The People of Asukawkaw and its environs have criticised the New Patriotic Party (NPP) for being insensitive to their health needs over the years especially in controlling the black flies that cause the onchocerciasis disease.
According to the people in these communities namely Dormabin, Adumadum, Kpelesu, Pai-Katanga, Adunkwanta, and Asukawkaw, during the National Democratic Congress (NDC) regime, the government organised a periodic spraying exercise with helicopter, which led to a reduction in the number of black flies at that time.
They were speaking to The Chronicle at separate interviews when this Reporter visited the area to ascertain facts based on previous visits by some of the community members to The Chronicle office in Ho where they alleged that some government officials claimed that the flies do not exist.
The people noted with regret that since the NPP government came into power in 2000, the spraying exercise had been stopped and this had contributed to the increase in the number of black flies in the area.
According to the people, the black flies do not only infect them with the onchocerciasis disease but also affect economic activities due to the nuisance they cause which makes it impossible for the locals to embark on their farming activities effectively.
The people explained that the NPP government provided them periodically with drugs, which they said were ineffective because the drugs have no effect on the activities of the black-flies.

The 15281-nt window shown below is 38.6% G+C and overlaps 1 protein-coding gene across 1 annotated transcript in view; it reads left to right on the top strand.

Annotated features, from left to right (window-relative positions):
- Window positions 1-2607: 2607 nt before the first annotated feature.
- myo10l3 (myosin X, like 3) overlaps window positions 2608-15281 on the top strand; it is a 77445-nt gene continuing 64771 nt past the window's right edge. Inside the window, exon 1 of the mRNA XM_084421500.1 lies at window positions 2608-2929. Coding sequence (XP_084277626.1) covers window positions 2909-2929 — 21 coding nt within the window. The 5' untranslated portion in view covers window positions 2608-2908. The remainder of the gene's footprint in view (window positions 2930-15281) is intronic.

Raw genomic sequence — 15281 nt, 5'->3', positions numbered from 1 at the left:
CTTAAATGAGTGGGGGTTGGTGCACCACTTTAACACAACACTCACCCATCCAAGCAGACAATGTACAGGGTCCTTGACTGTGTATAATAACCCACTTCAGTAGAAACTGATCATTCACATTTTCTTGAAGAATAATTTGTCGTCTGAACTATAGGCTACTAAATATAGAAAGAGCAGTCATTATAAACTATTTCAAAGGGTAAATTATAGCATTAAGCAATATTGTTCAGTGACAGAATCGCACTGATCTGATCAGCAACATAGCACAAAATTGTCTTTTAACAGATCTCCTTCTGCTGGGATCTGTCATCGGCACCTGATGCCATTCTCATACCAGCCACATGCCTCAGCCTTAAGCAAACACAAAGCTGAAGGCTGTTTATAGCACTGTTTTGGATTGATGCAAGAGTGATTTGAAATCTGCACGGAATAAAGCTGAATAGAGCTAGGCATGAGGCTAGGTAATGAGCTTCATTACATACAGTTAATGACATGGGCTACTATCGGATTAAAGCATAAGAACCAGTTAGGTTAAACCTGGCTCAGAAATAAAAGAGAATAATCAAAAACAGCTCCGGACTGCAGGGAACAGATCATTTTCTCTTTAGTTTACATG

They disclosed that most of the youth suffer from eye diseases and by the age of 25 had resorted to the use of lenses adding that since the NPP government has demonstrated to them that they care less about their well being, they are calling for the comeback of the NDC.
Contributing, the Assembly Member for Adokwanta, Hon. Mohamed Idrisu, expressed concern about how the government started playing politics with their health as some of its officials claimed that the flies never existed in the area.
He said the people have accordingly taken note of such utterances, which he described as unfortunate, adding that instead of the government finding solutions to the health needs of the people it rather pretends such problems don't exist while the people continue to suffer.
“The people in my area have also read meaning into the activities of government,” he complained. He said the actions discriminated against them and that the people have also resolved to respond in the 2008 general elections.
Mr. Idrisu said the effect of the black flies was being experienced mostly in the rainy season; the most productive period of farming, adding that the political talks being made by some government officials about the absence of the flies was shameful and unfortunate.
In a research conducted by the Ghana Health Service and officials responsible for National Oncho control programme in June 2005 they dismissed any outbreak of the black flies in such areas but admitted the existence of the black fly in the area.
A document chased on by The Chronicle stated that : “Entomological investigations conducted at suspected breeding sites for evidence of black fly breeding proved negative and that none of the rivers and streams examined were found to be breeding black flies”.
For his part, the District Chief executive for the Area, Michael Gyatoh confirmed the presence of the black fly and said health authorities in the District were in control of the flies. He however explained that the District Assembly could not afford to embark on the spraying exercise since its resources could not meet such challenges.